A collimator sight is a type of optical sight that allows the user looking into it to see an illuminated aiming point aligned with the device the sight is attached to, regardless of eye position (with little parallax). They are also referred to as collimating sights  or "occluded eye gunsight" (OEG).
The basic layout of a collimator sight is a closed tube with a lens at its open end and a luminous reticle mounted near the closed end at the focus of the lens, creating an optical collimator. The reticle is illuminated by an electronic light source (an incandescent light bulb or, more recently, a light-emitting diode) or by ambient light gathered behind the reticle via an opalescent window or fiber optic light pipe. Collimator sights are a relatively old idea, being used in many forms for almost 100 years.
These sights are 'blind' sights; that is, they are used with both eyes open while one looks into the sight, with one eye open and moving the head to alternately see the sight and then at the target, or using one eye to partially see the sight and target at the same time.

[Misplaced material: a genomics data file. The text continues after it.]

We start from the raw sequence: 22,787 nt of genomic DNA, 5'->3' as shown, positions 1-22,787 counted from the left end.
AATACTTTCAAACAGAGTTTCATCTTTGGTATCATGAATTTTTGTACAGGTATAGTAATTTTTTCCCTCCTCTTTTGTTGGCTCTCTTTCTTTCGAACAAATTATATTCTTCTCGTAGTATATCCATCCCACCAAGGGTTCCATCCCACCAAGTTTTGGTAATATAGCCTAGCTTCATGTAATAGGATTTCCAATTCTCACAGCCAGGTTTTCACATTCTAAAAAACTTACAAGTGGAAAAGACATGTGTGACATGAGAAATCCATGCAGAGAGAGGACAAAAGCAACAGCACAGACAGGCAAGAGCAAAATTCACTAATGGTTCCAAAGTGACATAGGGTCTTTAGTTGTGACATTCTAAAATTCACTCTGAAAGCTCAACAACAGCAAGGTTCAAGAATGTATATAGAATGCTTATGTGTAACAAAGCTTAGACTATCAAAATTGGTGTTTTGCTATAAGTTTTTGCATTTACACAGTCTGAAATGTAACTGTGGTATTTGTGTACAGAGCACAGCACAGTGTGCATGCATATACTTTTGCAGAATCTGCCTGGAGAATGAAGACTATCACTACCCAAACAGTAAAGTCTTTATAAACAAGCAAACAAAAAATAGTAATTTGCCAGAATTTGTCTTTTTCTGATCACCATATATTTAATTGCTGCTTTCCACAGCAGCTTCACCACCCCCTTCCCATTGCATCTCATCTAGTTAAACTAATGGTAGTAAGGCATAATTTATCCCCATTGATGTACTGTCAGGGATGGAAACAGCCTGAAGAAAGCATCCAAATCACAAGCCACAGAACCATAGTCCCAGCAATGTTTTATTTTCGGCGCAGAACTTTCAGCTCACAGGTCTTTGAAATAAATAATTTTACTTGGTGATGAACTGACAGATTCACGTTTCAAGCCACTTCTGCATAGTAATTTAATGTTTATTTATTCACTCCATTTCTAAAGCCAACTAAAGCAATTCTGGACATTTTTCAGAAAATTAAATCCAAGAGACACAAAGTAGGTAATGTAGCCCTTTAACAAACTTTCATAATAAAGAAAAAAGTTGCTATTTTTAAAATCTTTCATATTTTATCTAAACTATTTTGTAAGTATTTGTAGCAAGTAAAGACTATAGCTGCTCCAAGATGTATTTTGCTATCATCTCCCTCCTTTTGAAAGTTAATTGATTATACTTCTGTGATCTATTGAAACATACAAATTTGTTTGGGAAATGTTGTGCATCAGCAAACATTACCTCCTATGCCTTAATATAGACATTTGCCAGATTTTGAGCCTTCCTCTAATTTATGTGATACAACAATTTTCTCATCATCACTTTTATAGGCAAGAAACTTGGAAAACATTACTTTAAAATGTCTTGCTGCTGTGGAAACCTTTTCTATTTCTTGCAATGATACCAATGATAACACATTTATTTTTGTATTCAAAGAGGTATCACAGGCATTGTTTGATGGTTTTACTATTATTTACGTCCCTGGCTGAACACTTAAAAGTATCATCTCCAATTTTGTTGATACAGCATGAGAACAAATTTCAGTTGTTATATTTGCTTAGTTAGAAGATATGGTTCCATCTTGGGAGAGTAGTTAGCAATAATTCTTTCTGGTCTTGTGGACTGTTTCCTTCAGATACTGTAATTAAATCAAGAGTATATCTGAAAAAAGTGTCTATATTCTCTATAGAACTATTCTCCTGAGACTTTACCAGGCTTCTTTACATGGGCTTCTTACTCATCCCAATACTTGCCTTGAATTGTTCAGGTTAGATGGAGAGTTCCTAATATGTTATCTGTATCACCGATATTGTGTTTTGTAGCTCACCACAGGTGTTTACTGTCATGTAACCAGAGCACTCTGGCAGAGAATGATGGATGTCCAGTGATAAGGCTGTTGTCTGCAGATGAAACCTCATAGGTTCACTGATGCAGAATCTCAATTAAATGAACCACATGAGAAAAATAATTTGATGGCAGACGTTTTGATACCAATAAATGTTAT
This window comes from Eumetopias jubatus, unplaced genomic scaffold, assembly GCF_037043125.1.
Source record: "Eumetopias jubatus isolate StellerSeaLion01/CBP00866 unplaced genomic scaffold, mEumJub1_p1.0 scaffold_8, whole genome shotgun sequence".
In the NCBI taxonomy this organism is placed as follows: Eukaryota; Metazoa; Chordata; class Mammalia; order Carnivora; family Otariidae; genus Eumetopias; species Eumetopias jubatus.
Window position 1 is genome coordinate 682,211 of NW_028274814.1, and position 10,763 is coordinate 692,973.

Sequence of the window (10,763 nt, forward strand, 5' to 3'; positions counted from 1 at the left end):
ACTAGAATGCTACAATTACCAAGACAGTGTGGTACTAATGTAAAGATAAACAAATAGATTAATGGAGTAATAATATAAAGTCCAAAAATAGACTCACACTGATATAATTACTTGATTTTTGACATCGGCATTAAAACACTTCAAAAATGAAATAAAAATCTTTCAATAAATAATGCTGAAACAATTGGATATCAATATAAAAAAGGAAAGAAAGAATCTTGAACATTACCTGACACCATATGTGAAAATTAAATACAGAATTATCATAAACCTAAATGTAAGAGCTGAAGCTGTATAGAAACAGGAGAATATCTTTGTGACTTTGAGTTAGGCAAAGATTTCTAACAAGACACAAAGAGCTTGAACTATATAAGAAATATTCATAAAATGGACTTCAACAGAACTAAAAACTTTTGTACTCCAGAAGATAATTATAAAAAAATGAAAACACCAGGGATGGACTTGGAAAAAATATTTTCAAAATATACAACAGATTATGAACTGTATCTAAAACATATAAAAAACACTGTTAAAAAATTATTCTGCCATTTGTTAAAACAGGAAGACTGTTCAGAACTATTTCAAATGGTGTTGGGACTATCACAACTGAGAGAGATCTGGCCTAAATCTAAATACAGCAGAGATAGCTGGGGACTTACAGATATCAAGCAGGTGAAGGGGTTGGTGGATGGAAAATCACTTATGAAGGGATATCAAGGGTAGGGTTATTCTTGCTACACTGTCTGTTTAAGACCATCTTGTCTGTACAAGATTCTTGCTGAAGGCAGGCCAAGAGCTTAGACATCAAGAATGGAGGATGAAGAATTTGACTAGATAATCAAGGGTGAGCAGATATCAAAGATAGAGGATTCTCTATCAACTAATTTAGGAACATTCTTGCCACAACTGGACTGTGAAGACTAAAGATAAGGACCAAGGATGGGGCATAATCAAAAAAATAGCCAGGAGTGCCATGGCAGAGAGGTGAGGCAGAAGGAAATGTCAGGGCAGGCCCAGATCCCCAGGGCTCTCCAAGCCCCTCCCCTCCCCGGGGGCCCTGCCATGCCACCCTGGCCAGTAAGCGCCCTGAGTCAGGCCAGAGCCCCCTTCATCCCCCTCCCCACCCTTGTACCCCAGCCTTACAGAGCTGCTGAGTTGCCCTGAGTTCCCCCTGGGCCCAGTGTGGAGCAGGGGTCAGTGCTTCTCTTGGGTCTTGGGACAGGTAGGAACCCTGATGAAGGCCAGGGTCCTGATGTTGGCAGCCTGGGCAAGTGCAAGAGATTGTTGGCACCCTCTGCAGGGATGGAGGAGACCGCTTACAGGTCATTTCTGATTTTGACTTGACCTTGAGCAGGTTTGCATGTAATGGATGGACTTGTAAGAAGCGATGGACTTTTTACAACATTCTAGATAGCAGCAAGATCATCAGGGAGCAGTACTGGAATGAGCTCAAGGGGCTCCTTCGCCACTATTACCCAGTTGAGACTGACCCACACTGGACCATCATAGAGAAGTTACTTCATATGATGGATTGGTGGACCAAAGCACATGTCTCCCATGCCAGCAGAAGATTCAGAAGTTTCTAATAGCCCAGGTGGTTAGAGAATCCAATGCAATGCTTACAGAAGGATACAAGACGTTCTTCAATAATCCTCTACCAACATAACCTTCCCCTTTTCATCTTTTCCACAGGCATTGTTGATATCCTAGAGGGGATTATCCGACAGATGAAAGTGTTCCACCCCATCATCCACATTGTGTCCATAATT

Collimator sights as weapon sights are considered to be very simple, rugged and low cost devices. They have been used on mortars and field guns since World War I. There have had more modern incarnations such as the Armson Occluded Eye Gunsight (OEG) and the Normark Corp. Singlepoint. These both used a light gathering rod in a protective clear dome collecting ambient light to illuminate a 'dot' style reticle.
Collimator sights have had uses as a small arms sight for low light situations (such as twilight or "room clearing" operations) since there is no intervening optical window that can block the light, allowing the use of both eyes with a relatively un-obstructed field of view. In recent years the introduction of illuminated reflex sights, and even telescopic sights; (for example the Advanced Combat Optical Gunsight (ACOG) using the "Bindon Aiming Concept") have replaced dedicated collimator sights since these other types of sights can be used with both eyes in the role of a collimator sight.
Collimator sights are also used in astronomy as Finderscopes to aim a telescope at a designated celestial object.
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